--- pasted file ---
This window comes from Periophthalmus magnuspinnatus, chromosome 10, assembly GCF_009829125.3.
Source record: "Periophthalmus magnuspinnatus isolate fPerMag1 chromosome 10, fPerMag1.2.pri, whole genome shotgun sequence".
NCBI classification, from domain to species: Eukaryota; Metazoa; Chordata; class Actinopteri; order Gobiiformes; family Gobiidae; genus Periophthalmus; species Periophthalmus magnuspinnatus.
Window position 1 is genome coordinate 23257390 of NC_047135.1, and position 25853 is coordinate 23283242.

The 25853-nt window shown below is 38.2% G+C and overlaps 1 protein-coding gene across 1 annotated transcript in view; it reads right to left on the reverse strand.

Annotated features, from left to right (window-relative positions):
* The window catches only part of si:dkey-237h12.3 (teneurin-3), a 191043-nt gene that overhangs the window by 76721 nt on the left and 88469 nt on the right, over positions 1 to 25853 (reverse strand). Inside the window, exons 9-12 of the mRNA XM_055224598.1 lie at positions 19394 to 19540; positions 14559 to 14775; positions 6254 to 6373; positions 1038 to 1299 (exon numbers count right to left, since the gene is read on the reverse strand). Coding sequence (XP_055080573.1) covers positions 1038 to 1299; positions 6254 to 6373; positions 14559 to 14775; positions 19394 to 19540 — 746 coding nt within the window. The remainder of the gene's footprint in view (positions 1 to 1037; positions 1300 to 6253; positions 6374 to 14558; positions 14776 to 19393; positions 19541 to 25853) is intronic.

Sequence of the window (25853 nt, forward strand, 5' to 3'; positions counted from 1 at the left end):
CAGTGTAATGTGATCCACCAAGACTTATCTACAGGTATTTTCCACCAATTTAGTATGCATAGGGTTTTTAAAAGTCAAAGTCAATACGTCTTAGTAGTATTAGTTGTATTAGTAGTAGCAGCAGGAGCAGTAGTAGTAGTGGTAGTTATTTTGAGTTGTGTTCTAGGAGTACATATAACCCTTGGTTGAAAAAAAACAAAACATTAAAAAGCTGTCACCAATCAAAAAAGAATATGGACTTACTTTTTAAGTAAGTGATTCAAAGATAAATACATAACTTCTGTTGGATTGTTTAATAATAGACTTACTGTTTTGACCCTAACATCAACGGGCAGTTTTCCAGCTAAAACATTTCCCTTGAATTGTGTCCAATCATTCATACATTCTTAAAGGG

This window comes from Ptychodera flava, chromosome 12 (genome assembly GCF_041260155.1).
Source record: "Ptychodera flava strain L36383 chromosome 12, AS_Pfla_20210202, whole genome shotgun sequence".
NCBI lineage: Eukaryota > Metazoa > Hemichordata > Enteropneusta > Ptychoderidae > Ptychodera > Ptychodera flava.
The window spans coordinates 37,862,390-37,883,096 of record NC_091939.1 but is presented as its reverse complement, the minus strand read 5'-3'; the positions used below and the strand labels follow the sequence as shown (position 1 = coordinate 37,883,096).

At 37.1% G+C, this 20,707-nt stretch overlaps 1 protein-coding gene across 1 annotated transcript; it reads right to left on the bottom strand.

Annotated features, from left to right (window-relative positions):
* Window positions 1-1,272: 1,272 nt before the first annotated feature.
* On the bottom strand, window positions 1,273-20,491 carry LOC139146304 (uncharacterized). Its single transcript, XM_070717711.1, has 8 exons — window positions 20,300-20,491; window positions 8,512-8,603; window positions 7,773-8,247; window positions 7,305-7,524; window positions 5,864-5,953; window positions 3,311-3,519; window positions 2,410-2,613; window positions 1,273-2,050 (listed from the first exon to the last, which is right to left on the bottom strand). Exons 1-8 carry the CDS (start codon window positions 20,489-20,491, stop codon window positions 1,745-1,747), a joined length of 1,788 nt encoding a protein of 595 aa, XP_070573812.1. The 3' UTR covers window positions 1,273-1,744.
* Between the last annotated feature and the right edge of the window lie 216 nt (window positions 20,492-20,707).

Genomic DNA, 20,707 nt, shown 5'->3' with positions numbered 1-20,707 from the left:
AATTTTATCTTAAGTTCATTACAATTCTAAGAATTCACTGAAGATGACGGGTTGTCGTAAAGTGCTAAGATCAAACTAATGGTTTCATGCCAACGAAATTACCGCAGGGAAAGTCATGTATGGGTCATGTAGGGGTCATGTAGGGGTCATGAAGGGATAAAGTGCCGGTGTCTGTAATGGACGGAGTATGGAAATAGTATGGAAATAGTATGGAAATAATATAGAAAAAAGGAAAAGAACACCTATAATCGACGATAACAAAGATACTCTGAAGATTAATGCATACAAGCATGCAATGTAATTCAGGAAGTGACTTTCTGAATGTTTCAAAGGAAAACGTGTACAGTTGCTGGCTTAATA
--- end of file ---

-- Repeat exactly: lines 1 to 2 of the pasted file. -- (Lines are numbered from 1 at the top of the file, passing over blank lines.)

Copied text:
This window comes from Periophthalmus magnuspinnatus, chromosome 10, assembly GCF_009829125.3.
Source record: "Periophthalmus magnuspinnatus isolate fPerMag1 chromosome 10, fPerMag1.2.pri, whole genome shotgun sequence".